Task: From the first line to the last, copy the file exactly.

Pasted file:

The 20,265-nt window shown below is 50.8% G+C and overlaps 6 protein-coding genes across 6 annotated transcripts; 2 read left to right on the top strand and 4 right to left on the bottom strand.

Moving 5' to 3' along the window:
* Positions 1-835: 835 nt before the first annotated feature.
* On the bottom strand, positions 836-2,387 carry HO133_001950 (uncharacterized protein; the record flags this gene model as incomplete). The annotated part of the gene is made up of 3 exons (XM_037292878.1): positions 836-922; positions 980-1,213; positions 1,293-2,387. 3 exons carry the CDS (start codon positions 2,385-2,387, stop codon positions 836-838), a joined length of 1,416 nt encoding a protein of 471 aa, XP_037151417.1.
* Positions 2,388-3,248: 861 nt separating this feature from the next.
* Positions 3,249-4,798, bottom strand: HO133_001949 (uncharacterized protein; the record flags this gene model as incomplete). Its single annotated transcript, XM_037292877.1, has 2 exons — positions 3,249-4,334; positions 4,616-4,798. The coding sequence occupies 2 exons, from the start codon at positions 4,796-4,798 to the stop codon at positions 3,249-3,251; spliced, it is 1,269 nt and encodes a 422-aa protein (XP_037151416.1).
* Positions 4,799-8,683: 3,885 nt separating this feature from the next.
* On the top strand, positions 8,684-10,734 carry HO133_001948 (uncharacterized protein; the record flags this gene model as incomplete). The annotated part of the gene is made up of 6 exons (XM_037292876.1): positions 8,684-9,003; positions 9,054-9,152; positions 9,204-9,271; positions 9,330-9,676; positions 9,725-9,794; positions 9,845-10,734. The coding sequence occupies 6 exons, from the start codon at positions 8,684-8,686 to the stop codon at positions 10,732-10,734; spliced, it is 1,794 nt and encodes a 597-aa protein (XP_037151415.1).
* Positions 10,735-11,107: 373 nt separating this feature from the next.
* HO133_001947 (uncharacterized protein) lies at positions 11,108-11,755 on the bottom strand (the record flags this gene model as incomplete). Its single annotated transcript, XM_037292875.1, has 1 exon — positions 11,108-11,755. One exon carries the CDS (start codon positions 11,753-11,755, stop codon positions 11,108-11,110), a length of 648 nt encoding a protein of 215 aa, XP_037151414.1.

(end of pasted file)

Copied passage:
The 20,265-nt window shown below is 50.8% G+C and overlaps 6 protein-coding genes across 6 annotated transcripts; 2 read left to right on the top strand and 4 right to left on the bottom strand.

Moving 5' to 3' along the window:
* Positions 1-835: 835 nt before the first annotated feature.
* On the bottom strand, positions 836-2,387 carry HO133_001950 (uncharacterized protein; the record flags this gene model as incomplete). The annotated part of the gene is made up of 3 exons (XM_037292878.1): positions 836-922; positions 980-1,213; positions 1,293-2,387. 3 exons carry the CDS (start codon positions 2,385-2,387, stop codon positions 836-838), a joined length of 1,416 nt encoding a protein of 471 aa, XP_037151417.1.
* Positions 2,388-3,248: 861 nt separating this feature from the next.
* Positions 3,249-4,798, bottom strand: HO133_001949 (uncharacterized protein; the record flags this gene model as incomplete). Its single annotated transcript, XM_037292877.1, has 2 exons — positions 3,249-4,334; positions 4,616-4,798. The coding sequence occupies 2 exons, from the start codon at positions 4,796-4,798 to the stop codon at positions 3,249-3,251; spliced, it is 1,269 nt and encodes a 422-aa protein (XP_037151416.1).
* Positions 4,799-8,683: 3,885 nt separating this feature from the next.
* On the top strand, positions 8,684-10,734 carry HO133_001948 (uncharacterized protein; the record flags this gene model as incomplete). The annotated part of the gene is made up of 6 exons (XM_037292876.1): positions 8,684-9,003; positions 9,054-9,152; positions 9,204-9,271; positions 9,330-9,676; positions 9,725-9,794; positions 9,845-10,734. The coding sequence occupies 6 exons, from the start codon at positions 8,684-8,686 to the stop codon at positions 10,732-10,734; spliced, it is 1,794 nt and encodes a 597-aa protein (XP_037151415.1).
* Positions 10,735-11,107: 373 nt separating this feature from the next.
* HO133_001947 (uncharacterized protein) lies at positions 11,108-11,755 on the bottom strand (the record flags this gene model as incomplete). Its single annotated transcript, XM_037292875.1, has 1 exon — positions 11,108-11,755. One exon carries the CDS (start codon positions 11,753-11,755, stop codon positions 11,108-11,110), a length of 648 nt encoding a protein of 215 aa, XP_037151414.1.